Actor-networks and the evolution of economic forms: combining description and explanation in theories of regulation, flexible specialization, and networks

17 Jan 2018, 3:16 p.m.
J Murdoch Centre for Rural Economy, Department of Agricultural Economics and Food Marketing, University of Newcastle upon Tyne

Abstract. Declarations of societal shift, economic transition, and the dawning of a new era have now become commonplace in social science, particularly in the analysis of economic forms. In this paper, three influential accounts of economic change are examined and are found to be overwhelmingly concerned with identifying new orders, paradigms, or modes of accumulation. First, regulation theory is described. Although this perspective is valuable in its focus upon institutional ensembles and interrelations, it lapses all too easily into structuralism; that is, these institutional ensembles can be explained by their structural 'coupling' to the mode of production and the mode of regulation. Second, flexible specialization is considered. Here again the explanation of new industrial forms is distinguished from their description by the use of 'ideal types'. These types define the contours of the new era. Last, networks are also identified as the dominant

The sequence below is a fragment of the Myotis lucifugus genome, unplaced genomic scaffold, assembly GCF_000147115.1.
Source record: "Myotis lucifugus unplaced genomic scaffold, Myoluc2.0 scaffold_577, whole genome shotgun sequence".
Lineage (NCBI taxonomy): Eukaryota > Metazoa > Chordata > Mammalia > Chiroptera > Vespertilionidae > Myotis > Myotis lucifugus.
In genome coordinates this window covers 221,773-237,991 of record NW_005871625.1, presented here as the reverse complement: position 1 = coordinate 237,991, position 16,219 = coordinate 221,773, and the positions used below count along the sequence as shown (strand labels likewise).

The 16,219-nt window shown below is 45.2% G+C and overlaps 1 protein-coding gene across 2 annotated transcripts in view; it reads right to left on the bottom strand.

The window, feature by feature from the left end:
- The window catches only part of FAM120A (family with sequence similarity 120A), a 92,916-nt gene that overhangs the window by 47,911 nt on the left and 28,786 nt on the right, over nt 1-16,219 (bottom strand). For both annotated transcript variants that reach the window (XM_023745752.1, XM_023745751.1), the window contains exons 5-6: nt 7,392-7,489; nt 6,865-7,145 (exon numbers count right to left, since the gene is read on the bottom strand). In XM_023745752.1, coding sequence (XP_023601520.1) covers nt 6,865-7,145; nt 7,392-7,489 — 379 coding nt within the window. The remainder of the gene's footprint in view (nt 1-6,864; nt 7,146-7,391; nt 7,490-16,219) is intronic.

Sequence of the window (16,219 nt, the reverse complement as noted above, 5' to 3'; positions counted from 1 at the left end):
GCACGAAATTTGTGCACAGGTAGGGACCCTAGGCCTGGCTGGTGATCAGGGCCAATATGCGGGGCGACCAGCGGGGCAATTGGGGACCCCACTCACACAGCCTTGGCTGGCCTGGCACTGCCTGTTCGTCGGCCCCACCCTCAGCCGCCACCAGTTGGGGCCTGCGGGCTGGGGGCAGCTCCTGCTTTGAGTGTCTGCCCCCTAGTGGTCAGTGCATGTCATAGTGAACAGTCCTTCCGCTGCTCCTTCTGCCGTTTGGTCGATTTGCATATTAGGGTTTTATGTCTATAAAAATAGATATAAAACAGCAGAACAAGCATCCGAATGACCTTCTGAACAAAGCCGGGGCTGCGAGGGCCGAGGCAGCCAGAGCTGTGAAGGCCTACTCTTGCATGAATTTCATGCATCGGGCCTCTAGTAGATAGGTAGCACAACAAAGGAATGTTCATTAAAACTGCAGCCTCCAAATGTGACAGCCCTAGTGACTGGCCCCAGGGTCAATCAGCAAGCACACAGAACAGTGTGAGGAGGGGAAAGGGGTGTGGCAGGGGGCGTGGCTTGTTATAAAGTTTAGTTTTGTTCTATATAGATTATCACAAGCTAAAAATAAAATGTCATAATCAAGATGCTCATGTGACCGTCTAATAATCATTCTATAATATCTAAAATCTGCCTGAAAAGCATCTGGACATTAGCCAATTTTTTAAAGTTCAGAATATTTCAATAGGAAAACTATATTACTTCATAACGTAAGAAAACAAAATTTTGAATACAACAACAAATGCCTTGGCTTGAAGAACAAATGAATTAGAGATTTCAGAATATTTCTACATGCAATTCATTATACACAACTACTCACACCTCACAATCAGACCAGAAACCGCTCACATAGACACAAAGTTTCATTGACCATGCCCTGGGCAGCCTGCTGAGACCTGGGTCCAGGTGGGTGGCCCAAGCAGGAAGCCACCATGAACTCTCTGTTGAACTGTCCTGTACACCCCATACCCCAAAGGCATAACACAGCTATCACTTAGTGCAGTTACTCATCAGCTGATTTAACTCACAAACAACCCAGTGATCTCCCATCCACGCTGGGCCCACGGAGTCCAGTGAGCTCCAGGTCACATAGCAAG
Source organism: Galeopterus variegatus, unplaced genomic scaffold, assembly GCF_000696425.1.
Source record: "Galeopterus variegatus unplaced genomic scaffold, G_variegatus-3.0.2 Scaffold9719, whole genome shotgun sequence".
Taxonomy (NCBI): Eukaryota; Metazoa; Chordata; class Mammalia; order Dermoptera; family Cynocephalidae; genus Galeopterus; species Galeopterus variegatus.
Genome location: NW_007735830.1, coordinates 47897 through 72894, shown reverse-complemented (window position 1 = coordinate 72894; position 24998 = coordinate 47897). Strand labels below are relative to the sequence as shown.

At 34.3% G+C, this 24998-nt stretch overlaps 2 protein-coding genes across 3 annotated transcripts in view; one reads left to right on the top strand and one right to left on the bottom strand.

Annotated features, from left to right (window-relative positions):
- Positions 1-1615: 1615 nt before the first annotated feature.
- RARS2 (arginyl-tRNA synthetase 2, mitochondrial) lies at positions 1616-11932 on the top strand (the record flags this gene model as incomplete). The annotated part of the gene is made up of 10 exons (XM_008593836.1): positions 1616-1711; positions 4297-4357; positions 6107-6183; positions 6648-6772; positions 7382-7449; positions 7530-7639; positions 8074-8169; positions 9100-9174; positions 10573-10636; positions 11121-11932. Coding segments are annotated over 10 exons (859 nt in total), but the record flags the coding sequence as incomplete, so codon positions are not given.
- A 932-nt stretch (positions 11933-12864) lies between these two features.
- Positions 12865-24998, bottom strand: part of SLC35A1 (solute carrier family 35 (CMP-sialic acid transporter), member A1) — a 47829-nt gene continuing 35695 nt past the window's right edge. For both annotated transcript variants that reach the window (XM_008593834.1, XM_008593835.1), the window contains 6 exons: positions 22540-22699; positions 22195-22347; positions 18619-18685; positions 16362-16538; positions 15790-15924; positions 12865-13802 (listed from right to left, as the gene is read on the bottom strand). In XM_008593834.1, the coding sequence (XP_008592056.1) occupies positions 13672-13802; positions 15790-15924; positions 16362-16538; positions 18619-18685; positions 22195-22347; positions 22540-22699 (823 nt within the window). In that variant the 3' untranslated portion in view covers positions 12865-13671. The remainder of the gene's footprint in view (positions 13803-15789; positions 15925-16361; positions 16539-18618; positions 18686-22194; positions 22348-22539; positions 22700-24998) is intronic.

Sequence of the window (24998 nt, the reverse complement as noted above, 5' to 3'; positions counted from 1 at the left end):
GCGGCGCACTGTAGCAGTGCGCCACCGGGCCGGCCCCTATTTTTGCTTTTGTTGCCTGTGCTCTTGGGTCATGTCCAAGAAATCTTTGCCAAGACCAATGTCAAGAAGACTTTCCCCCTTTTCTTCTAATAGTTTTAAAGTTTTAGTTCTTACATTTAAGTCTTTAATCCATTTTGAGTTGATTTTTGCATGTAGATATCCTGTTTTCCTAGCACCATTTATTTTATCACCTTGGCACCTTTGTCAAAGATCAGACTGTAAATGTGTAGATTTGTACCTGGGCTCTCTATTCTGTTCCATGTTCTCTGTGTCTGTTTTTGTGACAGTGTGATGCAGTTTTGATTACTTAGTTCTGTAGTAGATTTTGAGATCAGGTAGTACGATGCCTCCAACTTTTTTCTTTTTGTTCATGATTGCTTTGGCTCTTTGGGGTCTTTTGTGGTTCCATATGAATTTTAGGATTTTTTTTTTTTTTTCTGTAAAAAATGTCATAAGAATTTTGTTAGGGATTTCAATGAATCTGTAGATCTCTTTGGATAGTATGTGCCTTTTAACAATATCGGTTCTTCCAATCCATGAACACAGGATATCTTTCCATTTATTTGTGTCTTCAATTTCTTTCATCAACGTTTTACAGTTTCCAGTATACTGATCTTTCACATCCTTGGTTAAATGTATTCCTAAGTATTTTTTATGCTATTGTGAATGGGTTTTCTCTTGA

organizational form of the post-Fordist era. The argument proposed here is that networks are not new and are insufficiently distinct from other forms of organization, yet they do help to focus attention on network analysis. Drawing upon the work of actor-network theorists, such as Callon, Latour, and Law, I argue that networks must be analyzed from within; that is, we should seek to follow network builders as they weave together heterogeneous materials. Thus, explanation emerges only once description has been pursued to the 'bitter end'. It is from within the processes of economic change that our own accounts must be constructed, and this militates against theatrical declarations of new orders, eras, etc. We must explain by using the descriptions of network construction and not by recourse to some underlying historical logic.

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